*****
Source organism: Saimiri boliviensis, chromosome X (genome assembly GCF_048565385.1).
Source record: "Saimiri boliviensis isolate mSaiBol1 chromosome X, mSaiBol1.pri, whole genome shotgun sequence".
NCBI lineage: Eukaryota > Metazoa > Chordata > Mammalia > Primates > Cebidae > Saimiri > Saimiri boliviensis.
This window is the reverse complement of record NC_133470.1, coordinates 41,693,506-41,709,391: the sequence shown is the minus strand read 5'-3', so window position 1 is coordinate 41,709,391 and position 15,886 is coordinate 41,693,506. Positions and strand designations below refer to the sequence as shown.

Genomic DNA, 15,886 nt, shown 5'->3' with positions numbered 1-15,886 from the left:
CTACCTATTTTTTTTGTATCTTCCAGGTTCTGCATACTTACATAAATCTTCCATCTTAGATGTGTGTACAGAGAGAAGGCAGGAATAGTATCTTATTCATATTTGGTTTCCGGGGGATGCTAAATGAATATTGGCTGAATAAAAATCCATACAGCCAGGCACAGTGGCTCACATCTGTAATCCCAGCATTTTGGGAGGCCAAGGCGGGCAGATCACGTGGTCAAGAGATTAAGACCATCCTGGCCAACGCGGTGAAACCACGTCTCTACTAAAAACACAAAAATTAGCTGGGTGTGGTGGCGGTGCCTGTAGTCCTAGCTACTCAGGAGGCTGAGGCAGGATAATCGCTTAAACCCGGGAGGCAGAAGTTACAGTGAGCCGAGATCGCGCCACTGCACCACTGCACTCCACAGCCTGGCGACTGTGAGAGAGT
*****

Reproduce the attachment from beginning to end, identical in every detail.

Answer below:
Source organism: Saimiri boliviensis, chromosome X (genome assembly GCF_048565385.1).
Source record: "Saimiri boliviensis isolate mSaiBol1 chromosome X, mSaiBol1.pri, whole genome shotgun sequence".
NCBI lineage: Eukaryota > Metazoa > Chordata > Mammalia > Primates > Cebidae > Saimiri > Saimiri boliviensis.
This window is the reverse complement of record NC_133470.1, coordinates 41,693,506-41,709,391: the sequence shown is the minus strand read 5'-3', so window position 1 is coordinate 41,709,391 and position 15,886 is coordinate 41,693,506. Positions and strand designations below refer to the sequence as shown.

Genomic DNA, 15,886 nt, shown 5'->3' with positions numbered 1-15,886 from the left:
CTACCTATTTTTTTTGTATCTTCCAGGTTCTGCATACTTACATAAATCTTCCATCTTAGATGTGTGTACAGAGAGAAGGCAGGAATAGTATCTTATTCATATTTGGTTTCCGGGGGATGCTAAATGAATATTGGCTGAATAAAAATCCATACAGCCAGGCACAGTGGCTCACATCTGTAATCCCAGCATTTTGGGAGGCCAAGGCGGGCAGATCACGTGGTCAAGAGATTAAGACCATCCTGGCCAACGCGGTGAAACCACGTCTCTACTAAAAACACAAAAATTAGCTGGGTGTGGTGGCGGTGCCTGTAGTCCTAGCTACTCAGGAGGCTGAGGCAGGATAATCGCTTAAACCCGGGAGGCAGAAGTTACAGTGAGCCGAGATCGCGCCACTGCACCACTGCACTCCACAGCCTGGCGACTGTGAGAGAGT